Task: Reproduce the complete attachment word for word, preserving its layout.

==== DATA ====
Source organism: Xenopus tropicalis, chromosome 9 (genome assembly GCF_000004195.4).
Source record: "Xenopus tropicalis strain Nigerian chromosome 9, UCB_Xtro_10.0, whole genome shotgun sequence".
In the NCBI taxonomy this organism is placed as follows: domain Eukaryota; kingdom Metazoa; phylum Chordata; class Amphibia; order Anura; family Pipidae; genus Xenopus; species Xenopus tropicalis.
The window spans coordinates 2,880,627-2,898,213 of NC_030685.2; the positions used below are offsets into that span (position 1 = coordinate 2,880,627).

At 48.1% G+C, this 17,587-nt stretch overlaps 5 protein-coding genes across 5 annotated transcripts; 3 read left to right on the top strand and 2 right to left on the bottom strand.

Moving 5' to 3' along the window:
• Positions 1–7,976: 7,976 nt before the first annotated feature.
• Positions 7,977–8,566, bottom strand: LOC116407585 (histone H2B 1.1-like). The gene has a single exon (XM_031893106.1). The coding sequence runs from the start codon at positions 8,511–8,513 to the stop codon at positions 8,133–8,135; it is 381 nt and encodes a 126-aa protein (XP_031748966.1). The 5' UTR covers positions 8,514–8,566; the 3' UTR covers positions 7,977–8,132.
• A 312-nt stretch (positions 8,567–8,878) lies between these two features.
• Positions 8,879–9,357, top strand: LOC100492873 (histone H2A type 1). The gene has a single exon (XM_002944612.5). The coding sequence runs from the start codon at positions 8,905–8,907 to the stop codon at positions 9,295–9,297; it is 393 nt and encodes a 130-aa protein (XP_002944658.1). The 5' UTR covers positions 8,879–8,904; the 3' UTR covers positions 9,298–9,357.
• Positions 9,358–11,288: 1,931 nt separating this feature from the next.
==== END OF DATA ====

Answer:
Source organism: Xenopus tropicalis, chromosome 9 (genome assembly GCF_000004195.4).
Source record: "Xenopus tropicalis strain Nigerian chromosome 9, UCB_Xtro_10.0, whole genome shotgun sequence".
In the NCBI taxonomy this organism is placed as follows: domain Eukaryota; kingdom Metazoa; phylum Chordata; class Amphibia; order Anura; family Pipidae; genus Xenopus; species Xenopus tropicalis.
The window spans coordinates 2,880,627-2,898,213 of NC_030685.2; the positions used below are offsets into that span (position 1 = coordinate 2,880,627).

At 48.1% G+C, this 17,587-nt stretch overlaps 5 protein-coding genes across 5 annotated transcripts; 3 read left to right on the top strand and 2 right to left on the bottom strand.

Moving 5' to 3' along the window:
• Positions 1–7,976: 7,976 nt before the first annotated feature.
• Positions 7,977–8,566, bottom strand: LOC116407585 (histone H2B 1.1-like). The gene has a single exon (XM_031893106.1). The coding sequence runs from the start codon at positions 8,511–8,513 to the stop codon at positions 8,133–8,135; it is 381 nt and encodes a 126-aa protein (XP_031748966.1). The 5' UTR covers positions 8,514–8,566; the 3' UTR covers positions 7,977–8,132.
• A 312-nt stretch (positions 8,567–8,878) lies between these two features.
• Positions 8,879–9,357, top strand: LOC100492873 (histone H2A type 1). The gene has a single exon (XM_002944612.5). The coding sequence runs from the start codon at positions 8,905–8,907 to the stop codon at positions 9,295–9,297; it is 393 nt and encodes a 130-aa protein (XP_002944658.1). The 5' UTR covers positions 8,879–8,904; the 3' UTR covers positions 9,298–9,357.
• Positions 9,358–11,288: 1,931 nt separating this feature from the next.